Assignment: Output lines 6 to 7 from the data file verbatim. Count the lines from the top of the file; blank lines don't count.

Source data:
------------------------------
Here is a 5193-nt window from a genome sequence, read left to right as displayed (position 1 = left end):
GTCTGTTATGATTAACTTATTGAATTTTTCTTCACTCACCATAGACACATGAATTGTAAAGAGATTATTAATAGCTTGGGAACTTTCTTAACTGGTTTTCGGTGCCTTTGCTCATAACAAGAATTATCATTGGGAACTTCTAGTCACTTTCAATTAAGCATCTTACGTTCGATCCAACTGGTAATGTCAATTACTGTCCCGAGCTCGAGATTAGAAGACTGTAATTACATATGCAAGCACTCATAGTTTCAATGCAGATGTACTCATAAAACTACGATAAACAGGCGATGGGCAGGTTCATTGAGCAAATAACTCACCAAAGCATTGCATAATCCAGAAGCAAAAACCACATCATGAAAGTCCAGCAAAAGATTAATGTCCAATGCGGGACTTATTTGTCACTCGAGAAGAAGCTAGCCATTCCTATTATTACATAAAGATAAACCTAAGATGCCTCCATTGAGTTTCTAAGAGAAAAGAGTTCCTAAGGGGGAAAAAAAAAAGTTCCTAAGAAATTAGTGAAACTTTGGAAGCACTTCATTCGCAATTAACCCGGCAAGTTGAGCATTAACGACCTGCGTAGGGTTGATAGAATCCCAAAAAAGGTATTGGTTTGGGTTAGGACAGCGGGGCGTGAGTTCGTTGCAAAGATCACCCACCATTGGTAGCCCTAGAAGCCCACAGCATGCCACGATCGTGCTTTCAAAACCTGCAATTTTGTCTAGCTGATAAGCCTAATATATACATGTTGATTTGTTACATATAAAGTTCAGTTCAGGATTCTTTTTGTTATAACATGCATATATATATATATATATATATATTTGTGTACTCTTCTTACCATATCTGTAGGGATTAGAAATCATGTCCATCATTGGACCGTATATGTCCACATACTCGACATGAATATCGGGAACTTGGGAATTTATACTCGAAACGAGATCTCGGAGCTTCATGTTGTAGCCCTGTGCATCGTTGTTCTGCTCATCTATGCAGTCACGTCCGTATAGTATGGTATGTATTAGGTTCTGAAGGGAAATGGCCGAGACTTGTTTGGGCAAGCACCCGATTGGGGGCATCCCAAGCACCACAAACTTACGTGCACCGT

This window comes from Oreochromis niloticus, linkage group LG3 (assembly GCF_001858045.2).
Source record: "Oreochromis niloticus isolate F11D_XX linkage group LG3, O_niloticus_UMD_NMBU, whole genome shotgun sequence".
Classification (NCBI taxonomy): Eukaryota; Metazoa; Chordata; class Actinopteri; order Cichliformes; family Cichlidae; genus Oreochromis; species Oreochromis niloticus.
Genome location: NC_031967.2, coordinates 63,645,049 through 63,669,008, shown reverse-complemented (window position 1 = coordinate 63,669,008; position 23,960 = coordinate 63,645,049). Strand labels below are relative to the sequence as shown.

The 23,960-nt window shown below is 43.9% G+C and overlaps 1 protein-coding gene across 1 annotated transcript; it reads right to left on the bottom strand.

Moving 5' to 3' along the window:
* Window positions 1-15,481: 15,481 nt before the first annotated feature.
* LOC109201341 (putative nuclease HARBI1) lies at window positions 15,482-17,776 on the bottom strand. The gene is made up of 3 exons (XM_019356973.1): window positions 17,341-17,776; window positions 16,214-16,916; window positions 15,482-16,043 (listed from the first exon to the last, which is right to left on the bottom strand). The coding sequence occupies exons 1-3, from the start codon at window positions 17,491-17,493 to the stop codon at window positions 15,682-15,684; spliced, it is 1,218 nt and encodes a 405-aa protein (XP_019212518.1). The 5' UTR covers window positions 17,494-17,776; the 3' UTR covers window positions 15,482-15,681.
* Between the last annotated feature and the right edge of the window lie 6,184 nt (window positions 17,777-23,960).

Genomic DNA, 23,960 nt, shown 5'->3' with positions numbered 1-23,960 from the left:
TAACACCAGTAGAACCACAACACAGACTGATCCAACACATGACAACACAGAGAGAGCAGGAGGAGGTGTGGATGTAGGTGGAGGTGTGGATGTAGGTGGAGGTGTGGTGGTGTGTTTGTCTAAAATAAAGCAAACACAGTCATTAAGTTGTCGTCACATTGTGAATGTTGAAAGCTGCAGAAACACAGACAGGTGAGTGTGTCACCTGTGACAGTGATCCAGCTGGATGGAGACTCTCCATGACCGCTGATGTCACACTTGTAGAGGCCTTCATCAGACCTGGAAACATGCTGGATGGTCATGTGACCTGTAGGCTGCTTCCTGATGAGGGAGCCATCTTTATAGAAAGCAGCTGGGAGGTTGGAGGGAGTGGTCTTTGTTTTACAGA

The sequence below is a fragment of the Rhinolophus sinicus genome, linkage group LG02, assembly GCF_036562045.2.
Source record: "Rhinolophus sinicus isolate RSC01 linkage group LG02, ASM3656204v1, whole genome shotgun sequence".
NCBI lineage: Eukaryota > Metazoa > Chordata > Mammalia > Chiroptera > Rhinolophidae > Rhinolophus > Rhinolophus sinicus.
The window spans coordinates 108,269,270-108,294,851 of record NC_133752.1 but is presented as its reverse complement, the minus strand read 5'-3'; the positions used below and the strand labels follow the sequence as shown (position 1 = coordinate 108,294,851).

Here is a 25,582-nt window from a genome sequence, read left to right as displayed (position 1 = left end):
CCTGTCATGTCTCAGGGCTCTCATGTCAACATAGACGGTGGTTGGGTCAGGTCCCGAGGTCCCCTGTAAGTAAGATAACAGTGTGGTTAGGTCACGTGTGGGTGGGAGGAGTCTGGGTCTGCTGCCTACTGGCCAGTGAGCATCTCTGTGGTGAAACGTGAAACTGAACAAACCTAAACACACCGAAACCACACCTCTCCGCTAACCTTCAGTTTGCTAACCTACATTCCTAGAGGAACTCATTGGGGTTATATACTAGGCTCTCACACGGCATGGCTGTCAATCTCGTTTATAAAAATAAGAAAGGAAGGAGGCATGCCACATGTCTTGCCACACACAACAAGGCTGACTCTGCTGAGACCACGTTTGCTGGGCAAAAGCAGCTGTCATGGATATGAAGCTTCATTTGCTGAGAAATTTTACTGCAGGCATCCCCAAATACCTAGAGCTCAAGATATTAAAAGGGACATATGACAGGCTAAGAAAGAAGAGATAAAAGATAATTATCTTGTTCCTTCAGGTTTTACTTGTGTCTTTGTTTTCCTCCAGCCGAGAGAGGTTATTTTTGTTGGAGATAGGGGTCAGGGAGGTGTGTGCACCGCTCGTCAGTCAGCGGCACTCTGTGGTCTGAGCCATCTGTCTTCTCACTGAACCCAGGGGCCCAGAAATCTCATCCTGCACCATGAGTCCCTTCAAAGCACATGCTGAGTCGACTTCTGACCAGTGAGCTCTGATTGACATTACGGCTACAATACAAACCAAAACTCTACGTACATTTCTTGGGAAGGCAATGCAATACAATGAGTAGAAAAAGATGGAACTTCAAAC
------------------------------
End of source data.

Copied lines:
Genome location: NC_031967.2, coordinates 63,645,049 through 63,669,008, shown reverse-complemented (window position 1 = coordinate 63,669,008; position 23,960 = coordinate 63,645,049). Strand labels below are relative to the sequence as shown.

The 23,960-nt window shown below is 43.9% G+C and overlaps 1 protein-coding gene across 1 annotated transcript; it reads right to left on the bottom strand.